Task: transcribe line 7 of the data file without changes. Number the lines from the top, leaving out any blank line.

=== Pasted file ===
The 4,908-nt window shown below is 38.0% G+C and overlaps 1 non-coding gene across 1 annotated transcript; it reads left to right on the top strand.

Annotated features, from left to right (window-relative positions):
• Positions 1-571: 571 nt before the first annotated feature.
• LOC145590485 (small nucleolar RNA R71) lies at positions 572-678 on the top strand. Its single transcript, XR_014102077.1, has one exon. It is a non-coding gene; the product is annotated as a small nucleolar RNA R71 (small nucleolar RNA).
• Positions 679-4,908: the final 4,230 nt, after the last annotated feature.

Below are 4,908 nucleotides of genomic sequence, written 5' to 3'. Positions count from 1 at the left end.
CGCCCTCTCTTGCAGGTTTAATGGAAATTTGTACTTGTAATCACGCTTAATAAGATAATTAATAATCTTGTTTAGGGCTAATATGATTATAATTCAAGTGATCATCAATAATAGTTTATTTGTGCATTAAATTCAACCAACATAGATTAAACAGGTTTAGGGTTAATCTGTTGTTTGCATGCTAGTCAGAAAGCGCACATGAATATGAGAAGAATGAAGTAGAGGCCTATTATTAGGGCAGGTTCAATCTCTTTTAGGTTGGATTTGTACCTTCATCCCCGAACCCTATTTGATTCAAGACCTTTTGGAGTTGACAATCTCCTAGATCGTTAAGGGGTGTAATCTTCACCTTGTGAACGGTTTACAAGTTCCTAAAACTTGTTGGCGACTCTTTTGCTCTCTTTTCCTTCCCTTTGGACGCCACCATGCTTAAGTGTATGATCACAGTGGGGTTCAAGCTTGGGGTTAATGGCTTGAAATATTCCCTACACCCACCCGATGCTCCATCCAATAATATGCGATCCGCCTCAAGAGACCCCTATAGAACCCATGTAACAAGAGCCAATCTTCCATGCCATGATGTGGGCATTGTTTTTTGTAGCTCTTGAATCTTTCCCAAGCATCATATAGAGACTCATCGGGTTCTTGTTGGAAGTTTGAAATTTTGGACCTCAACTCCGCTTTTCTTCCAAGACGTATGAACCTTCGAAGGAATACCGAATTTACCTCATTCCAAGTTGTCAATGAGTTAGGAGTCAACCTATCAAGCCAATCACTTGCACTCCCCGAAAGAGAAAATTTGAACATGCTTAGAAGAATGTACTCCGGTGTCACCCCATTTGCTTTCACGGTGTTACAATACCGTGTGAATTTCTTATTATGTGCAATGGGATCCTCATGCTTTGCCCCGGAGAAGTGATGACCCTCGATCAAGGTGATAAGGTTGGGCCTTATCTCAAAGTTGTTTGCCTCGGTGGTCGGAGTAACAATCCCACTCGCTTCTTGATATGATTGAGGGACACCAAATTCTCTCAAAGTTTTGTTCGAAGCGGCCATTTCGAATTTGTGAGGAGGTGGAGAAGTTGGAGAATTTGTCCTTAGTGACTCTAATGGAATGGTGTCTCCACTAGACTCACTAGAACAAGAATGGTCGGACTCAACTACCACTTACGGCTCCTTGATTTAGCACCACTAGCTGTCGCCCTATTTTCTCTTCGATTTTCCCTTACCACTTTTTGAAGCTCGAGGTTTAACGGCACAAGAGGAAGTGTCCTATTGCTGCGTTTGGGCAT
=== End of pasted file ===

CGCCCTCTCTTGCAGGTTTAATGGAAATTTGTACTTGTAATCACGCTTAATAAGATAATTAATAATCTTGTTTAGGGCTAATATGATTATAATTCAAGTGATCATCAATAATAGTTTATTTGTGCATTAAATTCAACCAACATAGATTAAACAGGTTTAGGGTTAATCTGTTGTTTGCATGCTAGTCAGAAAGCGCACATGAATATGAGAAGAATGAAGTAGAGGCCTATTATTAGGGCAGGTTCAATCTCTTTTAGGTTGGATTTGTACCTTCATCCCCGAACCCTATTTGATTCAAGACCTTTTGGAGTTGACAATCTCCTAGATCGTTAAGGGGTGTAATCTTCACCTTGTGAACGGTTTACAAGTTCCTAAAACTTGTTGGCGACTCTTTTGCTCTCTTTTCCTTCCCTTTGGACGCCACCATGCTTAAGTGTATGATCACAGTGGGGTTCAAGCTTGGGGTTAATGGCTTGAAATATTCCCTACACCCACCCGATGCTCCATCCAATAATATGCGATCCGCCTCAAGAGACCCCTATAGAACCCATGTAACAAGAGCCAATCTTCCATGCCATGATGTGGGCATTGTTTTTTGTAGCTCTTGAATCTTTCCCAAGCATCATATAGAGACTCATCGGGTTCTTGTTGGAAGTTTGAAATTTTGGACCTCAACTCCGCTTTTCTTCCAAGACGTATGAACCTTCGAAGGAATACCGAATTTACCTCATTCCAAGTTGTCAATGAGTTAGGAGTCAACCTATCAAGCCAATCACTTGCACTCCCCGAAAGAGAAAATTTGAACATGCTTAGAAGAATGTACTCCGGTGTCACCCCATTTGCTTTCACGGTGTTACAATACCGTGTGAATTTCTTATTATGTGCAATGGGATCCTCATGCTTTGCCCCGGAGAAGTGATGACCCTCGATCAAGGTGATAAGGTTGGGCCTTATCTCAAAGTTGTTTGCCTCGGTGGTCGGAGTAACAATCCCACTCGCTTCTTGATATGATTGAGGGACACCAAATTCTCTCAAAGTTTTGTTCGAAGCGGCCATTTCGAATTTGTGAGGAGGTGGAGAAGTTGGAGAATTTGTCCTTAGTGACTCTAATGGAATGGTGTCTCCACTAGACTCACTAGAACAAGAATGGTCGGACTCAACTACCACTTACGGCTCCTTGATTTAGCACCACTAGCTGTCGCCCTATTTTCTCTTCGATTTTCCCTTACCACTTTTTGAAGCTCGAGGTTTAACGGCACAAGAGGAAGTGTCCTATTGCTGCGTTTGGGCAT